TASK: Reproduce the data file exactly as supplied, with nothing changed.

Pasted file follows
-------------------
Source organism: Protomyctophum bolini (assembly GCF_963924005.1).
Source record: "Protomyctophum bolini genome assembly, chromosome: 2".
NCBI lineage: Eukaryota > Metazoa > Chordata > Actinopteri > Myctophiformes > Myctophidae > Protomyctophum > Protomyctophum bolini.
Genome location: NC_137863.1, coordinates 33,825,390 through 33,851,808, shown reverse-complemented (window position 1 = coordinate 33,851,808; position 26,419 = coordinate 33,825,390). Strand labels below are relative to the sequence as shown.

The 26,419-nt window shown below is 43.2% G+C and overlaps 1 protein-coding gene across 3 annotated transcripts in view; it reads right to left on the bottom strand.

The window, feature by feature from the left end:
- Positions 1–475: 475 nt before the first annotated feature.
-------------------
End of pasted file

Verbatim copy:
Source organism: Protomyctophum bolini (assembly GCF_963924005.1).
Source record: "Protomyctophum bolini genome assembly, chromosome: 2".
NCBI lineage: Eukaryota > Metazoa > Chordata > Actinopteri > Myctophiformes > Myctophidae > Protomyctophum > Protomyctophum bolini.
Genome location: NC_137863.1, coordinates 33,825,390 through 33,851,808, shown reverse-complemented (window position 1 = coordinate 33,851,808; position 26,419 = coordinate 33,825,390). Strand labels below are relative to the sequence as shown.

The 26,419-nt window shown below is 43.2% G+C and overlaps 1 protein-coding gene across 3 annotated transcripts in view; it reads right to left on the bottom strand.

The window, feature by feature from the left end:
- Positions 1–475: 475 nt before the first annotated feature.